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Taylor Ruggieri, Legal Intern
Taylor just finished her first year at Widener University School of Law in Wilmington, Delaware and will be transferring to Rutgers School of Law in the Fall 2015. She earned her undergraduate degree from Stockton University in Galloway, NJ with a BA in Psychology and minors in Women, Gender, and Sexuality Studies and Political Science. She was a member of the Pride Alliance at Stockton and scheduled diversity events to raise awareness on LGBTQ issues. During her studies at Stockton University, Taylor and her girlfriend slept outside the Supreme Court of the United States for fifty-three hours to view the DOMA Oral Arguments. Taylor was a volunteer with New Jersey United for Marriage before starting law school. She was a member of the Public Interest Law Association, OUTlaws, and Women’s Law Caucus at Widener University and was named to the Dean’s List in her first year. She received the Taischoff Family Endowed Scholarship for her continued involvement in community service and public outreach. Taylor plans to continue to work towards LGBTQ equality through continued participation in volunteer work, through her law school career, and in her future career. In her spare time she likes to go to karaoke bars, try different foods, and binge on Netflix.
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Michael D. Silverman, Executive Director
Michael has been TLDEF's Executive Director since it was founded. He has worked as an attorney in the LGBT civil rights movement since 1994. In addition to his work at TLDEF, Michael is Adjunct Professor of Law at Fordham University School of Law, where he teaches courses on gender, sexuality and the law.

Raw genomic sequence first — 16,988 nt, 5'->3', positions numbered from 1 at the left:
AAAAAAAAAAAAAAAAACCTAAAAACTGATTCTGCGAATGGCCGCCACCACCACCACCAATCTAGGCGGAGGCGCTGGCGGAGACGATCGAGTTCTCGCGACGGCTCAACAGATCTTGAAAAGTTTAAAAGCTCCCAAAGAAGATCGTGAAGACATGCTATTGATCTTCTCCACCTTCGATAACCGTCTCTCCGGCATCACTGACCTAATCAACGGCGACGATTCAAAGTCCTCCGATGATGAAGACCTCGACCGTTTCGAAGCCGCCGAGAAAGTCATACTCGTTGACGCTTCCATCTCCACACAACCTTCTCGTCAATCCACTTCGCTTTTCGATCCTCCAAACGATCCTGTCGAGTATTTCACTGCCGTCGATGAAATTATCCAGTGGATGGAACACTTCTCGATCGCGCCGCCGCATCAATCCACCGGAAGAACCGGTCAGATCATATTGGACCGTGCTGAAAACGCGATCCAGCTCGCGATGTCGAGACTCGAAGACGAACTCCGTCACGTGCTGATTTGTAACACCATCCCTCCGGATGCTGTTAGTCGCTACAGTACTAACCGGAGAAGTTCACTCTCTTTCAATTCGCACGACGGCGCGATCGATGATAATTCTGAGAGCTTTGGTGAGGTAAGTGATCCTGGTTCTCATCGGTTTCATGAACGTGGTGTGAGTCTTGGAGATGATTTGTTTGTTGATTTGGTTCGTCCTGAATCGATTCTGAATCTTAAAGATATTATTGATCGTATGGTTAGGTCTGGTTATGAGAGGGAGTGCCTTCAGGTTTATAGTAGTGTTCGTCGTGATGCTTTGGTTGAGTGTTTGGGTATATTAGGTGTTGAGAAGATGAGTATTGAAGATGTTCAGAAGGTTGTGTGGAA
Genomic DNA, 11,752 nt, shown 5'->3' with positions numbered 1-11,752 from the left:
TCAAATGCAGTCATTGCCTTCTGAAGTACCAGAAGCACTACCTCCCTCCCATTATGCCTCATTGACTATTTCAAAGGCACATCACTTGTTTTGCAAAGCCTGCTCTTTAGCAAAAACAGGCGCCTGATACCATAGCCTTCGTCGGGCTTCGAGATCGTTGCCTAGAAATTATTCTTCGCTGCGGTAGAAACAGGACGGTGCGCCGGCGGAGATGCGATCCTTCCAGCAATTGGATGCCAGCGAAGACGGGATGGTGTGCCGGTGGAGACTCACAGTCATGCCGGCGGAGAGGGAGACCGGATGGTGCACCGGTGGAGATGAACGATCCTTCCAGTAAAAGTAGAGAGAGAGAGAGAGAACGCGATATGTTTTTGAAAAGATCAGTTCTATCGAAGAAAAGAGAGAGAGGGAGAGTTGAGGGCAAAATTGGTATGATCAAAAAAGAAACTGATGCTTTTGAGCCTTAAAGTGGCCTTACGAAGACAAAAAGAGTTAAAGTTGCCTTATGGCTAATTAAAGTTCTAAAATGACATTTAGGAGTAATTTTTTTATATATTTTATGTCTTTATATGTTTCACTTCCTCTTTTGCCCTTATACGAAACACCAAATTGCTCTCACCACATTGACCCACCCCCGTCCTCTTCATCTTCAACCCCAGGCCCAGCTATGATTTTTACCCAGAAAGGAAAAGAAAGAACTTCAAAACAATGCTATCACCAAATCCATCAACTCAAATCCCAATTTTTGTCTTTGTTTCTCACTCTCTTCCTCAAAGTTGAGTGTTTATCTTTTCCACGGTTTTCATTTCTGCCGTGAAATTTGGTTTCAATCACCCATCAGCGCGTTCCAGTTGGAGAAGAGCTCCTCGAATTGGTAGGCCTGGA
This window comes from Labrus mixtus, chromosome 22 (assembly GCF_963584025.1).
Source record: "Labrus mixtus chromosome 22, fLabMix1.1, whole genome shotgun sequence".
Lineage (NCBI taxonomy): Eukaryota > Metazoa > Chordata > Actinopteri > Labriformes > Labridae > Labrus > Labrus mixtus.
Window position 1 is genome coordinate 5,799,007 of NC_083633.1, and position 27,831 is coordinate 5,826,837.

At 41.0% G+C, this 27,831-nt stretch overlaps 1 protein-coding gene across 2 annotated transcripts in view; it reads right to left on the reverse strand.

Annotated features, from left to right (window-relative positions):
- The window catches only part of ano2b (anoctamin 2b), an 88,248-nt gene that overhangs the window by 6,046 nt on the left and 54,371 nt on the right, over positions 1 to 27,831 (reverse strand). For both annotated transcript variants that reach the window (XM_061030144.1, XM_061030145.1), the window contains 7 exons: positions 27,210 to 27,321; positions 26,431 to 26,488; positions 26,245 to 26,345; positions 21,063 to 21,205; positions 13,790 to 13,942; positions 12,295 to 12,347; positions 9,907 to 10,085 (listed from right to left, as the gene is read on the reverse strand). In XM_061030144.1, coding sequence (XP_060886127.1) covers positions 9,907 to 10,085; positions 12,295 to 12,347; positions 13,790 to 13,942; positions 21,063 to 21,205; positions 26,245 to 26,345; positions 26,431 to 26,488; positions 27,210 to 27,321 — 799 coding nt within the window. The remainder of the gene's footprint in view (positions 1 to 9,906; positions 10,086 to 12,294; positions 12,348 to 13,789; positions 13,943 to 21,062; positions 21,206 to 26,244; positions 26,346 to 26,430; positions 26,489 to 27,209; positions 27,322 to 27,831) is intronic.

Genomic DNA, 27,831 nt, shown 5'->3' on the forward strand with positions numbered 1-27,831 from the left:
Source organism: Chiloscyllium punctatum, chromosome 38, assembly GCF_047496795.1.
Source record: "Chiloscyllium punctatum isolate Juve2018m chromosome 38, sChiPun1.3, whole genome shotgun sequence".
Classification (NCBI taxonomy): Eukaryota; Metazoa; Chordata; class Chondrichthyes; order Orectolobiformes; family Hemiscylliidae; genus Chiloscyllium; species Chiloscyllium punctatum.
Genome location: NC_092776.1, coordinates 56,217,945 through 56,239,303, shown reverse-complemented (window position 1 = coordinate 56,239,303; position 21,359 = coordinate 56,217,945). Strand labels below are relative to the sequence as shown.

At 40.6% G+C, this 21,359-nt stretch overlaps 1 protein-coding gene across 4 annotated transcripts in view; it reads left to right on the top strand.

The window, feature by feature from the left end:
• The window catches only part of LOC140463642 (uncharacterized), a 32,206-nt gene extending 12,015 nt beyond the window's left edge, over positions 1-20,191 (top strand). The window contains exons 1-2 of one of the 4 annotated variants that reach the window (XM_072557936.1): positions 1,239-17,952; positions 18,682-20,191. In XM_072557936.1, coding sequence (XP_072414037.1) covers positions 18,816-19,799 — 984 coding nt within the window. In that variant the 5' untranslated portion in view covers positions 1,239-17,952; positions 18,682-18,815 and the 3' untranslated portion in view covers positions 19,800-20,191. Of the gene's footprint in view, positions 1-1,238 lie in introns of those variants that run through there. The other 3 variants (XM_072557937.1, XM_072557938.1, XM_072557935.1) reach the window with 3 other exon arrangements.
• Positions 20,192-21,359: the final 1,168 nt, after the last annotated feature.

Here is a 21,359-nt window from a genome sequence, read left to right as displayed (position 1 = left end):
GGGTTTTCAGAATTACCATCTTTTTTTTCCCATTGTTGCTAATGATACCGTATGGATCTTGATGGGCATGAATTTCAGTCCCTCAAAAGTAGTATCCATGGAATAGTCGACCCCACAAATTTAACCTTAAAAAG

As a cooperating attorney with Lambda Legal, Michael worked on a number of groundbreaking cases, including Baehr v. Miike, one of the earliest challenges to restrictions on the freedom to marry, and Boy Scouts of America v. Dale. In that case, Michael represented a coalition of religious organizations opposed to the Scouts’ exclusionary policy, and his brief (cover, tables, brief) submitted to the United States Supreme Court on their behalf was cited in the opinion of the dissenting justices. While on a Georgetown University Law Center Women’s Law and Public Policy Fellowship, Michael taught in the law school’s domestic violence clinic and worked in the legal department at NARAL Pro-Choice America.
Immediately prior to joining TLDEF, Michael worked for four years in New York Lawyers for the Public Interest’s Access to Health Care Program and Disability Law Center. In that capacity, he provided technical assistance to numerous community groups seeking to end discrimination in access to health care on the basis of race and ethnicity. He also successfully prosecuted large scale litigation in conjunction with the United States Department of Justice against hospitals for violations of, among other things, the Americans With Disabilities Act. He is thrilled to be back in the movement for transgender equality.
Michael is a graduate of Vassar College and The University of Michigan Law School.